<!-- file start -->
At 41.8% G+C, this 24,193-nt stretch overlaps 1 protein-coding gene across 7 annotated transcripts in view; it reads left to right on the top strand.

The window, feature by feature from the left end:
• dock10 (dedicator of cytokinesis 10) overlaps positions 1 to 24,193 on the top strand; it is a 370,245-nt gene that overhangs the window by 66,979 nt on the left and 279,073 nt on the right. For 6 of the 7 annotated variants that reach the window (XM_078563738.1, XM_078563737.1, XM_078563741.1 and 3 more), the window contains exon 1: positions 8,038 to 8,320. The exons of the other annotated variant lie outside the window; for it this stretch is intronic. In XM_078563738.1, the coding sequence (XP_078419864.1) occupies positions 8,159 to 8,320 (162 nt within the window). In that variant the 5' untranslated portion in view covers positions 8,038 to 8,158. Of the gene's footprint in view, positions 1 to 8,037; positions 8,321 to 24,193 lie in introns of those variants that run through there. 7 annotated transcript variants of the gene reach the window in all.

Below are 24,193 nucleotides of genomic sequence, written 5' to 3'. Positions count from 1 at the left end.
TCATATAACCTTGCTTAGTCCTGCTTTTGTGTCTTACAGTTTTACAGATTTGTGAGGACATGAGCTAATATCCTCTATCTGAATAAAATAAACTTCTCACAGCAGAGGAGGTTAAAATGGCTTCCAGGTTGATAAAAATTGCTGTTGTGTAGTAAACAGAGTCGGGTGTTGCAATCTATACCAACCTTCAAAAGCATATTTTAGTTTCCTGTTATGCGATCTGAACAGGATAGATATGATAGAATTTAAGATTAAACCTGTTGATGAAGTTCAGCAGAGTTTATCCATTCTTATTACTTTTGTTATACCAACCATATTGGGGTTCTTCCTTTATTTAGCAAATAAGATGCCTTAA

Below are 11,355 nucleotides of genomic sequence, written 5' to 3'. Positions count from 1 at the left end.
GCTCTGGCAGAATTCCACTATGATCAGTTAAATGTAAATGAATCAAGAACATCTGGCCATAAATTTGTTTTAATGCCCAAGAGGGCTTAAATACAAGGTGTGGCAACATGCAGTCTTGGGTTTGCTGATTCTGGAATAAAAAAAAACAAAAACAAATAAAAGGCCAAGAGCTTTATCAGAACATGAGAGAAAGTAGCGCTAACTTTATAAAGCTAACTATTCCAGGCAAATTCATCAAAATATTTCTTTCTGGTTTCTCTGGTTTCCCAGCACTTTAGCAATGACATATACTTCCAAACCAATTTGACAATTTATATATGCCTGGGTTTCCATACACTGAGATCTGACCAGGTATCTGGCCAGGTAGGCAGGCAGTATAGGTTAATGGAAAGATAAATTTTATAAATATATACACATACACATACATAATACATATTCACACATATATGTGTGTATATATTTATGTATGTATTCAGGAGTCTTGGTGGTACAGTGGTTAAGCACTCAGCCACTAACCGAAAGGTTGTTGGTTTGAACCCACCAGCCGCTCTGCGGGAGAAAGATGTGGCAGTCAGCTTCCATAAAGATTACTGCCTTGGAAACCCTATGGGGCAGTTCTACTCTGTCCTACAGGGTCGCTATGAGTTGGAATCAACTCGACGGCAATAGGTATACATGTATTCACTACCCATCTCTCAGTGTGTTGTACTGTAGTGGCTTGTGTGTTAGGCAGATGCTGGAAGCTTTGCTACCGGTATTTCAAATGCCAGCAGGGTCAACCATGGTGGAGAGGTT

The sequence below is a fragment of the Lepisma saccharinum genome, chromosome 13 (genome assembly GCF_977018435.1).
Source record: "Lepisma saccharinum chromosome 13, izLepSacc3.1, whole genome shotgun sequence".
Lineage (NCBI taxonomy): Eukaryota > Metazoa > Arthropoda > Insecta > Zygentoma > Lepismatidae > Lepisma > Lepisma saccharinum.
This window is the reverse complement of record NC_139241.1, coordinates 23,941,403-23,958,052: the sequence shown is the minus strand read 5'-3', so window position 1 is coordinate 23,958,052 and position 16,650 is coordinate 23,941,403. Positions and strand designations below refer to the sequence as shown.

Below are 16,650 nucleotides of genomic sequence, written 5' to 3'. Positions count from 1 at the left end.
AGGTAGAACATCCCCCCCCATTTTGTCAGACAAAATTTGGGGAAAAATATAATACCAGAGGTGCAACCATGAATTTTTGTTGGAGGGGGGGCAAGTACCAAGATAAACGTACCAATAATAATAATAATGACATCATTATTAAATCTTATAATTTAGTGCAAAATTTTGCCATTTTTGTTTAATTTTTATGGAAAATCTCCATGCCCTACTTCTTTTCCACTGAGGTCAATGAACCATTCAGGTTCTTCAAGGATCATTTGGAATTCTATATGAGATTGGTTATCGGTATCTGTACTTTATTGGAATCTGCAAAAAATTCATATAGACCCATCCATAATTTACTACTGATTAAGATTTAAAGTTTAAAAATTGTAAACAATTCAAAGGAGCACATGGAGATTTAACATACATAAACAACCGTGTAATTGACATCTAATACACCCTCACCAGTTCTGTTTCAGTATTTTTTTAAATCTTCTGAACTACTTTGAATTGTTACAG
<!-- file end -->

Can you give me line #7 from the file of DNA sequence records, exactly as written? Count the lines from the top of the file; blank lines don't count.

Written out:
GCTCTGGCAGAATTCCACTATGATCAGTTAAATGTAAATGAATCAAGAACATCTGGCCATAAATTTGTTTTAATGCCCAAGAGGGCTTAAATACAAGGTGTGGCAACATGCAGTCTTGGGTTTGCTGATTCTGGAATAAAAAAAAACAAAAACAAATAAAAGGCCAAGAGCTTTATCAGAACATGAGAGAAAGTAGCGCTAACTTTATAAAGCTAACTATTCCAGGCAAATTCATCAAAATATTTCTTTCTGGTTTCTCTGGTTTCCCAGCACTTTAGCAATGACATATACTTCCAAACCAATTTGACAATTTATATATGCCTGGGTTTCCATACACTGAGATCTGACCAGGTATCTGGCCAGGTAGGCAGGCAGTATAGGTTAATGGAAAGATAAATTTTATAAATATATACACATACACATACATAATACATATTCACACATATATGTGTGTATATATTTATGTATGTATTCAGGAGTCTTGGTGGTACAGTGGTTAAGCACTCAGCCACTAACCGAAAGGTTGTTGGTTTGAACCCACCAGCCGCTCTGCGGGAGAAAGATGTGGCAGTCAGCTTCCATAAAGATTACTGCCTTGGAAACCCTATGGGGCAGTTCTACTCTGTCCTACAGGGTCGCTATGAGTTGGAATCAACTCGACGGCAATAGGTATACATGTATTCACTACCCATCTCTCAGTGTGTTGTACTGTAGTGGCTTGTGTGTTAGGCAGATGCTGGAAGCTTTGCTACCGGTATTTCAAATGCCAGCAGGGTCAACCATGGTGGAGAGGTT